[Ovmsdev] OBD-II dongle message mapping for EVs
gregd2350 at gmail.com
Tue Jun 6 12:02:48 HKT 2017
Apologies in advance for the long email. I am looking for feedback on a
potential feature-addition for the OVMSv3 software.
As I've mentioned earlier, I have a side project to get an OBD-II dongle
running in my Tesla Roadster. The overall project was to put a few
applications on a Raspberry Pi for in-car use (but not regarding the car
itself), some of which need an Internet connection. A
too-good-to-pass-up deal from T-Mobile last fall netted me a "free"
SyncUp Drive dongle, which offers a Wi-Fi hotspot in addition to a
number of vehicle monitoring functions. Much better than tethering my
cell phone. The dongle, however, is not supported in my Roadster (or
any EV), and it goes into standby about 5 minutes after turning on. So,
the side project was to create an "OBD-II simulator" to keep the dongle
happy enough to keep the Wi-Fi on and not go to sleep.
Using that Raspberry Pi and a CAN Hat, I have succeeded in creating a
small program that provides enough simulated stimulus that the dongle
stays running (yea!), but of course the simulated data is of no use in
vehicle monitoring. I don't currently care about that, but from earlier
discussions on this forum, it seems like creating a properly translated
OBD-II port with the OVMSv3 would be of some interest for use with
similar or other OBD-II dongles. The idea would be to use two of the
CAN interfaces in the OVMSv3 hardware for connecting to the vehicle, and
the third interface would provide the EV-translated OBD-II port for the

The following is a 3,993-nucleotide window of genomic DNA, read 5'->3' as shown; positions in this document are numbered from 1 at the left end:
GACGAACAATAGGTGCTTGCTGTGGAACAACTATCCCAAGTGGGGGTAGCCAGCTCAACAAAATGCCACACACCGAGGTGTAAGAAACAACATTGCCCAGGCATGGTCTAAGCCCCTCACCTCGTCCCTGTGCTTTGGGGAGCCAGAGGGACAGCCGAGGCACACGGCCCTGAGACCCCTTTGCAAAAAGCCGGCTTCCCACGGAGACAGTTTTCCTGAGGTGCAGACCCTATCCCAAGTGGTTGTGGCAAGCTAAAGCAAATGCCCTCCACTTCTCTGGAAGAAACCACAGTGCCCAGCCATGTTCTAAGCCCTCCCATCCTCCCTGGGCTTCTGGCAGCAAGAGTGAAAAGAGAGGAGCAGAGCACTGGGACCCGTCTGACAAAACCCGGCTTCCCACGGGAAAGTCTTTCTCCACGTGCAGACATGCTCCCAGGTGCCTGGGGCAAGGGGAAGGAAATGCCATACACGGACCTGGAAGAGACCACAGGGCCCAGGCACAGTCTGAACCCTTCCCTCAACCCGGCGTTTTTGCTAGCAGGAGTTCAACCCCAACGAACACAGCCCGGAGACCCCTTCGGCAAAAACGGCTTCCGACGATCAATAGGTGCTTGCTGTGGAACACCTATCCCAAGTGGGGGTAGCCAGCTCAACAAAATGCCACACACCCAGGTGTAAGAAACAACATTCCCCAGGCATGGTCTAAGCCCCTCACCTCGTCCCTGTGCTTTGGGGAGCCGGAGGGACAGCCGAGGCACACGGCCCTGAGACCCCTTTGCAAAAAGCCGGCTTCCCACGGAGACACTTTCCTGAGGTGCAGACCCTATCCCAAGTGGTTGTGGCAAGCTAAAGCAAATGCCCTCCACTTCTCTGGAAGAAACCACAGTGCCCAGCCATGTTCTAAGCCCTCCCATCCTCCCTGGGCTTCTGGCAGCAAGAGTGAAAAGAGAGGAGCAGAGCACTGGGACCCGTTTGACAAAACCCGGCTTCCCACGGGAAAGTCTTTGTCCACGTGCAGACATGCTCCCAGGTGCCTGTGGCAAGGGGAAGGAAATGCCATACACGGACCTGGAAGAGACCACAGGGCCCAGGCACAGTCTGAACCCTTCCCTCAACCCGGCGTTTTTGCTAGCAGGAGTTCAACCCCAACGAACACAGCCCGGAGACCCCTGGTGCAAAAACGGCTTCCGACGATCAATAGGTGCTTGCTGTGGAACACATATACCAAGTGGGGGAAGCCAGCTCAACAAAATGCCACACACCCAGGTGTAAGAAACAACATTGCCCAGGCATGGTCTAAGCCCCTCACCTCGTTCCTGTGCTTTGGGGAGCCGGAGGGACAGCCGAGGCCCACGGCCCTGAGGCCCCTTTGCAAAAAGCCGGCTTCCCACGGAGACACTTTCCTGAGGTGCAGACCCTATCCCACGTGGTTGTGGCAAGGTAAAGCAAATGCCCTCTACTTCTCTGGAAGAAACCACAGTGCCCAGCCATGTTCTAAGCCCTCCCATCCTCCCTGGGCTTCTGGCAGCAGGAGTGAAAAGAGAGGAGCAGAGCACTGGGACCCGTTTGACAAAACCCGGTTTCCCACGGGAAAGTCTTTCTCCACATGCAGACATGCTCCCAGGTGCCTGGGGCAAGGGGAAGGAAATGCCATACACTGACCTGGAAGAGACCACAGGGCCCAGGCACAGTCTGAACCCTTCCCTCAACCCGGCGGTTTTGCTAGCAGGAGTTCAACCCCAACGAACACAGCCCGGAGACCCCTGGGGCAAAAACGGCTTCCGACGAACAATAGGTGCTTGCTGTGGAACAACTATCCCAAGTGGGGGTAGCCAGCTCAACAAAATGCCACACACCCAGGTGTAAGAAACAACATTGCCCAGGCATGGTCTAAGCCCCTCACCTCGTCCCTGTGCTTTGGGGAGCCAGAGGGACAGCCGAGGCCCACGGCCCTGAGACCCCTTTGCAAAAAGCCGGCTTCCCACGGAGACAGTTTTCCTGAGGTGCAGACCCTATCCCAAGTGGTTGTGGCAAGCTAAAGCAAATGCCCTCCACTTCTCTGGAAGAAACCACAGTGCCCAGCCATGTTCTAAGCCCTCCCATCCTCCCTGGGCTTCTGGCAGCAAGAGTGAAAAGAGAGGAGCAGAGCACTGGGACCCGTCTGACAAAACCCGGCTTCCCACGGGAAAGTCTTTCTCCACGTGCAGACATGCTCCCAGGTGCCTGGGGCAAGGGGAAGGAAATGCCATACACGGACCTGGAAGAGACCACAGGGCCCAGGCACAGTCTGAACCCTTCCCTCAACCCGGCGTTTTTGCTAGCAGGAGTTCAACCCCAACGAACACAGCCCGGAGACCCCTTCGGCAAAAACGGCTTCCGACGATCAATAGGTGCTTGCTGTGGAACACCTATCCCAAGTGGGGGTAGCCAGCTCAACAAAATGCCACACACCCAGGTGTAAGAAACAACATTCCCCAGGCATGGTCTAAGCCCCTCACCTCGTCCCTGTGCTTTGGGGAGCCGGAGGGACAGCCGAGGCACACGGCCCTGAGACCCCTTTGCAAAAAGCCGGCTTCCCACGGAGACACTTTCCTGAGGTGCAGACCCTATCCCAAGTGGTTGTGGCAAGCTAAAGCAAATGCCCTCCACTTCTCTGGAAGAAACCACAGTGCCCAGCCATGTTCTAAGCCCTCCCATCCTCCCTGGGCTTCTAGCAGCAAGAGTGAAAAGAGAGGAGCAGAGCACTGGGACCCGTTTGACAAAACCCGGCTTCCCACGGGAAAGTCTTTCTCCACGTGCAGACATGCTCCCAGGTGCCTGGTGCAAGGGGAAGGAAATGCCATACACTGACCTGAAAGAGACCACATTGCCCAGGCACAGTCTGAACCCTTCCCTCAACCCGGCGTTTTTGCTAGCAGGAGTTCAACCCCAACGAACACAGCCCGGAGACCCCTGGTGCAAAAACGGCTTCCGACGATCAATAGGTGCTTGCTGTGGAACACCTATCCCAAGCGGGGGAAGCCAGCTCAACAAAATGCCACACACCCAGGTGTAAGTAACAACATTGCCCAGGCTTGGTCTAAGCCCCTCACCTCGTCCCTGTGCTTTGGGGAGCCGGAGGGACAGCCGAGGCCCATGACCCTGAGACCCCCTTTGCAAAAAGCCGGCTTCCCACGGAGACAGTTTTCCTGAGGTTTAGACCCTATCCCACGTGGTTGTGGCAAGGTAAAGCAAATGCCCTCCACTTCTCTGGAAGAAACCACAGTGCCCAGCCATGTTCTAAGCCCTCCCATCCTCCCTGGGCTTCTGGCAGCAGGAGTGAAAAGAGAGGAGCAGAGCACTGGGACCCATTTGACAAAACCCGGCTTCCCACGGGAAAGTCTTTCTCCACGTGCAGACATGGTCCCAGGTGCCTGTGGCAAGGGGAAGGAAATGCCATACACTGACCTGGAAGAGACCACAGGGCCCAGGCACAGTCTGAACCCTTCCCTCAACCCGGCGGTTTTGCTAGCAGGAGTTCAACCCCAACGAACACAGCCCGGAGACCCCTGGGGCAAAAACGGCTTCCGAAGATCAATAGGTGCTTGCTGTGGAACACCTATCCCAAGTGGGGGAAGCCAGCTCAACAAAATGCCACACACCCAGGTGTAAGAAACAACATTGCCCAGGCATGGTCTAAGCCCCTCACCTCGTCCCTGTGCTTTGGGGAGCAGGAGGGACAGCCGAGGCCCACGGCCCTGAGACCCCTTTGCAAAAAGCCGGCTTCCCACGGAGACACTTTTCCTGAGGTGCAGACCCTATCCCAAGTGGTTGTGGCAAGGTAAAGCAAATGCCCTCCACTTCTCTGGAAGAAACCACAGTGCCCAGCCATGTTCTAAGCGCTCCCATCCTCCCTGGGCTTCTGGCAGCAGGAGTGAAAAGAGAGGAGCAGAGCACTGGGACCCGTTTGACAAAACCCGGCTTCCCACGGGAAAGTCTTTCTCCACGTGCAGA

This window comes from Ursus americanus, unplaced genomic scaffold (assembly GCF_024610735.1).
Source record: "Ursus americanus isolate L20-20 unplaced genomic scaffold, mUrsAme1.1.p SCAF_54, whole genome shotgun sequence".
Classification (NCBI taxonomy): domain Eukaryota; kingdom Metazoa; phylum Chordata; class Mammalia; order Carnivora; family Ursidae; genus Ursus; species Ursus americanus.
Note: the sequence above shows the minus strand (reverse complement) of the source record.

The question then is, what information is of interest to be provided,
and what OBD-II messages should be used for that purpose?
I have attached a first draft spread sheet of the CAN messages, based on
what my SyncUp Drive dongle reads, and what values might realistically
be returned for them by the simulator. Please let me know if you have
any suggested additions or corrections to what I have proposed.
I have connected a regular OBD-II diagnostic dongle (OBDLink SX) to the
simulator, and can view the various (though currently dummy) parameters
returned. This is probably the best use for the feature, where you can
monitor, log and graph things that the OVMS App doesn't provide access to.
In the specific case of the SyncUp Drive dongle, most of these
parameters are not directly visible by their smartphone application.
They digest the data and attempt to provide a higher level "service" to
warn you of issues with the car, give nanny-level alerts (e.g. speeding,
geo-fence violations, aggressive driving), etc., none of which I have
any use for, and several of which may have privacy implications. My
guess is that they also monetize and/or share the data stream (they
apparently have a deal with Allstate Motor Club for roadside assistance,
for example), so I intend to have the sharing of the VIN configurable... :)
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